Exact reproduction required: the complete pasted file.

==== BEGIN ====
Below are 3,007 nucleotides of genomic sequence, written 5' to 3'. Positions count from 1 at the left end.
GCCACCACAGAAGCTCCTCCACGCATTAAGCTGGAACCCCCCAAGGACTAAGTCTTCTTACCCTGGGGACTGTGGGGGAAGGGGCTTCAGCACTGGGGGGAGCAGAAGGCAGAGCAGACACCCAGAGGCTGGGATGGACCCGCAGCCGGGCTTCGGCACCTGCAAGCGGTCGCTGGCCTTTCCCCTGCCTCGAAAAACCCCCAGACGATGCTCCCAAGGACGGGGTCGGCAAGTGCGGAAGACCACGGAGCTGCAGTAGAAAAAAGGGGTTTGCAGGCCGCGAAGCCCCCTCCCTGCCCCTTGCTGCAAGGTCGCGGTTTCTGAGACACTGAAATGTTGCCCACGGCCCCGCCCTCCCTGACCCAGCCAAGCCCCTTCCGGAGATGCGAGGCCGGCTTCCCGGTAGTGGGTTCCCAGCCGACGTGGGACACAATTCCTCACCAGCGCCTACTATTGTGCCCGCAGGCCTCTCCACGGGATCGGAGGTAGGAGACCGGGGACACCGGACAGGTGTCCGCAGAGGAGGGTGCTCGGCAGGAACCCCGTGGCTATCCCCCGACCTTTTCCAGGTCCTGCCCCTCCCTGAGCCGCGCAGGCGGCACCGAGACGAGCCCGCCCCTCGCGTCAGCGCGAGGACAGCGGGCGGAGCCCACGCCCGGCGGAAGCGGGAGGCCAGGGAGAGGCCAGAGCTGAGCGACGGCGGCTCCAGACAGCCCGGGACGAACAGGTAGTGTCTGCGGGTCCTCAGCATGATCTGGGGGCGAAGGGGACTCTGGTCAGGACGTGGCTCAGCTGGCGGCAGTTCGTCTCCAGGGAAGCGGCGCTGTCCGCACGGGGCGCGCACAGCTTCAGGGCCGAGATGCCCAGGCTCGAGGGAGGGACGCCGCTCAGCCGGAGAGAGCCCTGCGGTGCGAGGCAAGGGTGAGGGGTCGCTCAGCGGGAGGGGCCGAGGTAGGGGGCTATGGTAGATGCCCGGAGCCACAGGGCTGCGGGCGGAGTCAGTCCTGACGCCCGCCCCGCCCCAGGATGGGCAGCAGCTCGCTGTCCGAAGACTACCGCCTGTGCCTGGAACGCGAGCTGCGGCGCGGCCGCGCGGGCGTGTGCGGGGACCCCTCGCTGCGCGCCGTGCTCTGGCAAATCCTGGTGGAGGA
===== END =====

Below are 3,007 nucleotides of genomic sequence, written 5' to 3'. Positions count from 1 at the left end.
GCCACCACAGAAGCTCCTCCACGCATTAAGCTGGAACCCCCCAAGGACTAAGTCTTCTTACCCTGGGGACTGTGGGGGAAGGGGCTTCAGCACTGGGGGGAGCAGAAGGCAGAGCAGACACCCAGAGGCTGGGATGGACCCGCAGCCGGGCTTCGGCACCTGCAAGCGGTCGCTGGCCTTTCCCCTGCCTCGAAAAACCCCCAGACGATGCTCCCAAGGACGGGGTCGGCAAGTGCGGAAGACCACGGAGCTGCAGTAGAAAAAAGGGGTTTGCAGGCCGCGAAGCCCCCTCCCTGCCCCTTGCTGCAAGGTCGCGGTTTCTGAGACACTGAAATGTTGCCCACGGCCCCGCCCTCCCTGACCCAGCCAAGCCCCTTCCGGAGATGCGAGGCCGGCTTCCCGGTAGTGGGTTCCCAGCCGACGTGGGACACAATTCCTCACCAGCGCCTACTATTGTGCCCGCAGGCCTCTCCACGGGATCGGAGGTAGGAGACCGGGGACACCGGACAGGTGTCCGCAGAGGAGGGTGCTCGGCAGGAACCCCGTGGCTATCCCCCGACCTTTTCCAGGTCCTGCCCCTCCCTGAGCCGCGCAGGCGGCACCGAGACGAGCCCGCCCCTCGCGTCAGCGCGAGGACAGCGGGCGGAGCCCACGCCCGGCGGAAGCGGGAGGCCAGGGAGAGGCCAGAGCTGAGCGACGGCGGCTCCAGACAGCCCGGGACGAACAGGTAGTGTCTGCGGGTCCTCAGCATGATCTGGGGGCGAAGGGGACTCTGGTCAGGACGTGGCTCAGCTGGCGGCAGTTCGTCTCCAGGGAAGCGGCGCTGTCCGCACGGGGCGCGCACAGCTTCAGGGCCGAGATGCCCAGGCTCGAGGGAGGGACGCCGCTCAGCCGGAGAGAGCCCTGCGGTGCGAGGCAAGGGTGAGGGGTCGCTCAGCGGGAGGGGCCGAGGTAGGGGGCTATGGTAGATGCCCGGAGCCACAGGGCTGCGGGCGGAGTCAGTCCTGACGCCCGCCCCGCCCCAGGATGGGCAGCAGCTCGCTGTCCGAAGACTACCGCCTGTGCCTGGAACGCGAGCTGCGGCGCGGCCGCGCGGGCGTGTGCGGGGACCCCTCGCTGCGCGCCGTGCTCTGGCAAATCCTGGTGGAGGA